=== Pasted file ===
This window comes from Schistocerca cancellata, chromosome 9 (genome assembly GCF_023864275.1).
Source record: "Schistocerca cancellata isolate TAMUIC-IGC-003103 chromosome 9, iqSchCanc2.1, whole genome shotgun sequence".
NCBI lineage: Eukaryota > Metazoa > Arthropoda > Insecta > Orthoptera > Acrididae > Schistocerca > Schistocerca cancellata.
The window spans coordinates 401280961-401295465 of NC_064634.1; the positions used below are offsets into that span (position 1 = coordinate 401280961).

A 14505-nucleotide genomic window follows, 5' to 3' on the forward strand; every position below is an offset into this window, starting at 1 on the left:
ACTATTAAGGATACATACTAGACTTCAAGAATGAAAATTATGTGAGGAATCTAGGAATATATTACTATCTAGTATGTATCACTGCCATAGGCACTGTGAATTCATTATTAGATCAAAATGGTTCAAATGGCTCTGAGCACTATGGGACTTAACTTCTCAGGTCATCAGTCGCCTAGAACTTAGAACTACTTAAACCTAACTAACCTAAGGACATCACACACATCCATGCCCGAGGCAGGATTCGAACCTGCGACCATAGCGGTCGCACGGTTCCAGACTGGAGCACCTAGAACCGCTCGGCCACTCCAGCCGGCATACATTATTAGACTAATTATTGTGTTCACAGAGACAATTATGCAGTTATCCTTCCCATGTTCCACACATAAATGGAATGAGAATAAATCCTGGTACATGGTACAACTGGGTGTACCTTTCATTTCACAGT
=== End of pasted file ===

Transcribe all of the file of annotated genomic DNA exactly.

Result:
This window comes from Schistocerca cancellata, chromosome 9 (genome assembly GCF_023864275.1).
Source record: "Schistocerca cancellata isolate TAMUIC-IGC-003103 chromosome 9, iqSchCanc2.1, whole genome shotgun sequence".
NCBI lineage: Eukaryota > Metazoa > Arthropoda > Insecta > Orthoptera > Acrididae > Schistocerca > Schistocerca cancellata.
The window spans coordinates 401280961-401295465 of NC_064634.1; the positions used below are offsets into that span (position 1 = coordinate 401280961).

A 14505-nucleotide genomic window follows, 5' to 3' on the forward strand; every position below is an offset into this window, starting at 1 on the left:
ACTATTAAGGATACATACTAGACTTCAAGAATGAAAATTATGTGAGGAATCTAGGAATATATTACTATCTAGTATGTATCACTGCCATAGGCACTGTGAATTCATTATTAGATCAAAATGGTTCAAATGGCTCTGAGCACTATGGGACTTAACTTCTCAGGTCATCAGTCGCCTAGAACTTAGAACTACTTAAACCTAACTAACCTAAGGACATCACACACATCCATGCCCGAGGCAGGATTCGAACCTGCGACCATAGCGGTCGCACGGTTCCAGACTGGAGCACCTAGAACCGCTCGGCCACTCCAGCCGGCATACATTATTAGACTAATTATTGTGTTCACAGAGACAATTATGCAGTTATCCTTCCCATGTTCCACACATAAATGGAATGAGAATAAATCCTGGTACATGGTACAACTGGGTGTACCTTTCATTTCACAGT